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The perfect angle to staple paper

Simon Cox

04 Feb 2010

Articles


The perfect angle to staple paper

On July 2nd 2004 I posted a small article about stapling sheets of paper together. We all have these small thoughts but don't usually say them out loud - this time I did.

I asked myself what is the best angle to staple sheets of paper at?

This article got picked up by Metafilter and traffic went mad for a few weeks. Readers wanted more info and suggestions were that a thesis should be written, I even had to change the original graphics as someone, quite rightly pointed out that they were technically incorrect. I was still getting searches through to the new website for this article several years later so decided to republish it. Here is the article:


I have just stapled four sheets of paper together in a routine that I do several times a day and yet it only just occurred to me that there may be a perfect angle at which to staple the paper together for ease of reading. For example, if I were to staple at the classic 45 degrees would it interfere with my desk space more than a 90 degree fixing?

So I set out and did some testing and you can see from the results what happened:

 

0 degrees

stapled paper at 0 degrees angleAt 0 degrees the paper is thrown out to the side making it quite unwieldy and easily prone to unwanted movement if you are reading. Not recommended unless you have a shallow space at your desk.

 

22.5 degrees

stapled paper at 22.5 degrees angleOur photocopier has automatic stapling and uses a 22.5-degree fastening and you would think that a large company would have tested this aspect a lot but it seems not as I find this angle quite uncomfortable to use.

 

45 degrees

stapled paper at 45 degrees angleAt the classic 45 degrees all seems well but undue strain is put on the paper especially as you get to the back pages of a large document. the lifted pages wave about a bit.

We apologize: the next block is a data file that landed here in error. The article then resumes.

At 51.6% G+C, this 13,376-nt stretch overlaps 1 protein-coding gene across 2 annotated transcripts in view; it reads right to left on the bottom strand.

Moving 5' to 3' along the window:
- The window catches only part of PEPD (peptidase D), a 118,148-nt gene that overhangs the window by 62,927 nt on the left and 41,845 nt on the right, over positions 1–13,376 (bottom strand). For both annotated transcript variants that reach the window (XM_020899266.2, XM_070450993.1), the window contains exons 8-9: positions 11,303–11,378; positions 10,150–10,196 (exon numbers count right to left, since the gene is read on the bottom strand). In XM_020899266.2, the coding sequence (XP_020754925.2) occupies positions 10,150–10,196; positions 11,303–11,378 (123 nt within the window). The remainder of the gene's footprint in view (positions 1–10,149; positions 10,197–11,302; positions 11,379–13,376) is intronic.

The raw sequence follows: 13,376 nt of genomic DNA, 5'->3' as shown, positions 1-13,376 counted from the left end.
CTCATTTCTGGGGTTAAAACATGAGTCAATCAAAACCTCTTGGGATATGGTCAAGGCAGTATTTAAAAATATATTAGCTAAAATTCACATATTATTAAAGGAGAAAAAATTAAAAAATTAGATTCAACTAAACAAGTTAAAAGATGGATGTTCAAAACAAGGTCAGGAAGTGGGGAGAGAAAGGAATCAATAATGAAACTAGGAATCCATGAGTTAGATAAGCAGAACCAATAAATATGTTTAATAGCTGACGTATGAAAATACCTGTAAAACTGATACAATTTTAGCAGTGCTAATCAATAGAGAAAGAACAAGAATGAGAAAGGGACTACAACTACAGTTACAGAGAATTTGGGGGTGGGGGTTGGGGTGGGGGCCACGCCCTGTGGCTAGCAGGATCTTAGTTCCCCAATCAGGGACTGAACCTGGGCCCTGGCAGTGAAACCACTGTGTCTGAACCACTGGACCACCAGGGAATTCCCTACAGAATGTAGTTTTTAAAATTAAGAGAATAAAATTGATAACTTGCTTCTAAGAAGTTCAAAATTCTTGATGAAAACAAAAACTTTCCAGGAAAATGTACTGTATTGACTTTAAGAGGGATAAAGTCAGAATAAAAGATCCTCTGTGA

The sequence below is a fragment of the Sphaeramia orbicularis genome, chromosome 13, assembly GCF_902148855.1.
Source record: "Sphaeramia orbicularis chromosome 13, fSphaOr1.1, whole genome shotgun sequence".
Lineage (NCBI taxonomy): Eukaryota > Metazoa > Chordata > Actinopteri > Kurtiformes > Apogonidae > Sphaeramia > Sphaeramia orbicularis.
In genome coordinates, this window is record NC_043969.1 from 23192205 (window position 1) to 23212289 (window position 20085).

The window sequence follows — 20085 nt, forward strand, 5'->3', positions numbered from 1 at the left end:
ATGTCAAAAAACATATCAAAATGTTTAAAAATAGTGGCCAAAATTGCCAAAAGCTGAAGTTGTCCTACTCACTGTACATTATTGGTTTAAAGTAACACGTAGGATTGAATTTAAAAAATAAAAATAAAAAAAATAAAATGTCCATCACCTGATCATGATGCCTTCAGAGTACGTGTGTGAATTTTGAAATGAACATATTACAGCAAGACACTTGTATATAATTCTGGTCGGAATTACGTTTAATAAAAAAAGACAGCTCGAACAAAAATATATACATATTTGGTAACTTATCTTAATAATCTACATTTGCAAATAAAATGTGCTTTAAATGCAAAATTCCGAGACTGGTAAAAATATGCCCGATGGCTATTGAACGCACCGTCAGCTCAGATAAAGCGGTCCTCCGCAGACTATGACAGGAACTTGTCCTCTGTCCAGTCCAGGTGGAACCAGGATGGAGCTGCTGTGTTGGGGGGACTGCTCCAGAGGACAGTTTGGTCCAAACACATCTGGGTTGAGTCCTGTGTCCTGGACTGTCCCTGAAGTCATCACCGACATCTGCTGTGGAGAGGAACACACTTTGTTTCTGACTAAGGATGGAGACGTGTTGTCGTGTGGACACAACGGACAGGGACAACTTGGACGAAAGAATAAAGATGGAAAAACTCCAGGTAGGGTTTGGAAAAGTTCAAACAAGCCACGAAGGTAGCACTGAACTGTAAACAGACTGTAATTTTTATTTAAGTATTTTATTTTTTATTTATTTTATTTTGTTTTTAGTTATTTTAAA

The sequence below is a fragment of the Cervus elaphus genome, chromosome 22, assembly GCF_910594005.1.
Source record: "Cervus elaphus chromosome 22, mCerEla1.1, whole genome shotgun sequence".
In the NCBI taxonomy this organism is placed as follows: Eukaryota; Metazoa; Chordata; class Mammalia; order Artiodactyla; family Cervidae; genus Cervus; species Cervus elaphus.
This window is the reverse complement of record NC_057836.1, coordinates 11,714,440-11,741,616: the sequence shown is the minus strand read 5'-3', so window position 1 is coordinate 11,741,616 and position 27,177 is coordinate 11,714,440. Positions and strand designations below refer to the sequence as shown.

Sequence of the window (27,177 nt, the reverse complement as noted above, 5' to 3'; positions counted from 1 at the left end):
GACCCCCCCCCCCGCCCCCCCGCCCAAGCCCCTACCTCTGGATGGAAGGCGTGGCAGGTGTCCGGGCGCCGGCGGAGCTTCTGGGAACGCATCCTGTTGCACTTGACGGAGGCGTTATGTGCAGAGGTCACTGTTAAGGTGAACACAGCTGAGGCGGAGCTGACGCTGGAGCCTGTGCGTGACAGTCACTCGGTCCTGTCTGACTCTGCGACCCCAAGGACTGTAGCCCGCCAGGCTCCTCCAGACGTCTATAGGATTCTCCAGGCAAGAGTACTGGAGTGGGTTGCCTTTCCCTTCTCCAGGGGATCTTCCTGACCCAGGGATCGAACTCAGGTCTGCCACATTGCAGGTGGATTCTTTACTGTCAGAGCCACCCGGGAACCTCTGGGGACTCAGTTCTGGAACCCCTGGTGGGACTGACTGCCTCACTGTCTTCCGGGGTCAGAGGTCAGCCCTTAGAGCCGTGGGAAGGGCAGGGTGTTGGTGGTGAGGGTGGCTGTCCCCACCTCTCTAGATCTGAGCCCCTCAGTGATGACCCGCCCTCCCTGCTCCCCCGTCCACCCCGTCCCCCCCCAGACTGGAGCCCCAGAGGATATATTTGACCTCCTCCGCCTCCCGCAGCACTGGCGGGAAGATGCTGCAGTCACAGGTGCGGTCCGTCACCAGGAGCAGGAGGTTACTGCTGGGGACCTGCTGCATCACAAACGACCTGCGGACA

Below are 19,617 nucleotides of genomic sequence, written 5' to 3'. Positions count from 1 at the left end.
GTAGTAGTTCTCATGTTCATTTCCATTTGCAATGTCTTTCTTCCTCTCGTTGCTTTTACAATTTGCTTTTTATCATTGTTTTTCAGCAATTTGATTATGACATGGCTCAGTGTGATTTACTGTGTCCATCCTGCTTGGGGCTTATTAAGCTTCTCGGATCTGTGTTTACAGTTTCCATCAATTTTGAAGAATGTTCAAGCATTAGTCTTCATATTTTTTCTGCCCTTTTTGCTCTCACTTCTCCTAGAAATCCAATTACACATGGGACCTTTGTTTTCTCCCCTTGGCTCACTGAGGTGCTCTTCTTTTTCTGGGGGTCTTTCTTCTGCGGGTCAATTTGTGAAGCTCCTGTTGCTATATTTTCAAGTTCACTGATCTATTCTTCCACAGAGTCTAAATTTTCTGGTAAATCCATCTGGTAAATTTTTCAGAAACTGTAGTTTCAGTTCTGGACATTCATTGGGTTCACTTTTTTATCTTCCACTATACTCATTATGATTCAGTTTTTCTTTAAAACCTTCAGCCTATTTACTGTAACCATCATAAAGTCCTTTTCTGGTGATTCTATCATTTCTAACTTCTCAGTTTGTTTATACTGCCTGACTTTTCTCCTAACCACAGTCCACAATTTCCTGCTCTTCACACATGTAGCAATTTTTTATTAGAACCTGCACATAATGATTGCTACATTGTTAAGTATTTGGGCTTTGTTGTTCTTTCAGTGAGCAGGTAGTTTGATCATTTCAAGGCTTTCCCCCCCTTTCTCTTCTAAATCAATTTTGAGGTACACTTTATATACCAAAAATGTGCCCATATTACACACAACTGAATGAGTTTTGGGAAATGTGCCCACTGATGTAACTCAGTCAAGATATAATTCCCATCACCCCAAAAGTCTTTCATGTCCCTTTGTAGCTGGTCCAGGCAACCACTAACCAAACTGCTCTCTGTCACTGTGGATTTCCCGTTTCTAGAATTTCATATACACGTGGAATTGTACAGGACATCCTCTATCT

67.5 degrees

stapled paper at 67.5 degrees angleA slight twist on the classic 45 degrees fixing. This has a little more flair as it starts to adhere to some of the Golden Mean rules. My personal preference and the one I think Da Vinci would have gone for (and he may have done - if only the Vatican would allow us to see the books.). Similar to the 0 degree option but this time goes forward rather than out to the side. Same problems but could be useful if you need to concentrate on the document as it stops you getting to your keyboard. People with attention deficiency should choose this.

The next question to arise is do left-handed people staple to the left or right of the document?

Later on I will be examining what is the best angle to use if you intend to fold the page behind, such as if you are reading documents while on the train, and a lot of people do for I have read many interesting internal mails over people shoulders.

If you know of any references to this thorny problem please leave a comment with a link in to them.

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